Manna, S. & A. Roy (2014). Economic contribution of wild edible mushrooms to a forest fringe ethnic community in some eastern lateritic parts of India. Journal of Forest Research 19: 52â€“61; http://dx.doi.org/10.1007/s10310-0411-4
Manoharachary, C., K. Sridhar, R. Singh, A. Adholeya, T.S. Suryanarayanan, S. Rawat & B.N. Johri (2006). Fungal biodiversity: Distribution, conservation and prospecting of fungi from India. Current Science 89: 58â€“71.
Mohanan, C. (2011). Macrofungi of Kerala. Handbook # 27. Kerala Forest Research Institute, Peechi, India, 597pp.
Mortimer, P.E., S.C. Karunarathna, Q. Li, H. Gui, X. Yang, X. Yang,
J. He, L. Ye, J. Guo, H. Li, P. Sysouphanthong, D. Zhou, J. Xu & K.D. Hyde (2012). Prized edible Asian mushrooms: ecology, conservation and sustainability. Fungal Diversity 56: 31â€“47; http://dx.doi.org/10.1007/s13225-0196-3
Mueller, G.M., J.P. Schmit, P.R. Leacock, B. Buyck, J. Cifuentes, D.E. Desjardin, R.E. Halling, K. Hjortstam, T. Iturriaga, K.-H. Larsson, D.J. Lodge, T.W. May, D. Minter, M. Rajchenberg, S.A. Redhead, L. Ryvarden, J.M. Trappe, R. Walting & Q. Wu (2007). Global diversity and distribution of macrofungi. Biodiversity and Conservation 16: 37â€“48; http://dx.doi.org/10.1007/s10531-006-9108-8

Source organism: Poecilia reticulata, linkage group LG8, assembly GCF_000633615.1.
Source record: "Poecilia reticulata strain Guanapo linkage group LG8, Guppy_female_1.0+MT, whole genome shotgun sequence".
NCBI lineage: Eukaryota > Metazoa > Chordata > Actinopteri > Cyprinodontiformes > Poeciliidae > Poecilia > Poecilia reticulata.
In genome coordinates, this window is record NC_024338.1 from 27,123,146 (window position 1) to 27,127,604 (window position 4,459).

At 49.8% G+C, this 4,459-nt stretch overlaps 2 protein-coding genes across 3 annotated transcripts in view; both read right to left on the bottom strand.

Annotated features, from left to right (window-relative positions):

Phillips, R. (2006). Mushrooms. Pan Macmillan, London, 384pp.
Phosri, C., R. Watling, M.P. MartÃn & A.J.S. Whalley (2004). The genus Astraeus in Thailand. Mycotaxon 89: 453â€“463.
Pradhan, P., S. Banerjee, A. Roy & K. Acharya (2010). Role of wild edible mushrooms in the Santal livelihood in lateritic region of West Bengal. Journal of Botanical Society of Bengal 64: 61â€“65.
Pradhan, P., A.K. Dutta, A. Roy, S.K. Basu & K. Acharya (2012).Inventory and spatial ecology of macrofungi in the Shorea robusta forest ecosystem of lateritic region of West Bengal. Biodiversity 13: 88â€“99;
Pradhan, P., A.K. Dutta, A. Roy, S.K. Basu & K. Acharya (2013).Macrofungal diversity and habitat specificity: A case study. Biodiversity 14: 147â€“161; http://dx.doi.org/10.1080/14888386.2013.805660
Sathe, A.V. & S.D. Deshpande (1980). Agaricales (mushrooms) of Maharashtra State, pp. 1â€“66. In: Sathe, A.V. (ed.). Agaricales (Mushrooms) of South West India, Monograph # 1, part 1. Maharashtra Association of Cultivation of Science, Pune, India.
Sathe, A.V. & J. Daniel (1980). Agaricales (mushrooms) of Kerala State, pp. 75â€“108. In: Sathe, A.V. (ed.). Agaricales (Mushrooms) of South West India, Monograph # 1, part 3. Maharashtra Association of Cultivation of Science, Pune, India.
Sathe, A.V. & S. Deshpande (1982). Agaricales of Maharashtra, pp. 81â€“88. In: Chattopadhyay, S.B. & N. Samajpati (eds.). Advances in Mycology & Plant Pathology. Proceedings of the National Symposium, Calcutta, Oxford & IBH Publishing Company, New Delhi.
Sathe, A.V. & S.R. Rahalkar (1976). Proceedings of Symposium on Survey and Cultivation of edible mushrooms in India. Regional Research Laboratory, Srinagar, Kashmir, India, 77â€“80pp.
Senthilarsu, G. (2014). Diversity of agarics (gilled mushrooms) of Maharashtra, India. Current Research in Environmental & Applied Mycology 4: 58â€“78; http://dx.doi.org/10.5943/cream/4/1/5
Tiwari, C.K., J. Parihar, R.K. Verma & U. Prakasham (2013). Atlas of Wood Decaying Fungi of Central India. Tropical Forest Research Institute, Jabalpur, Madhya Pradesh, 166pp.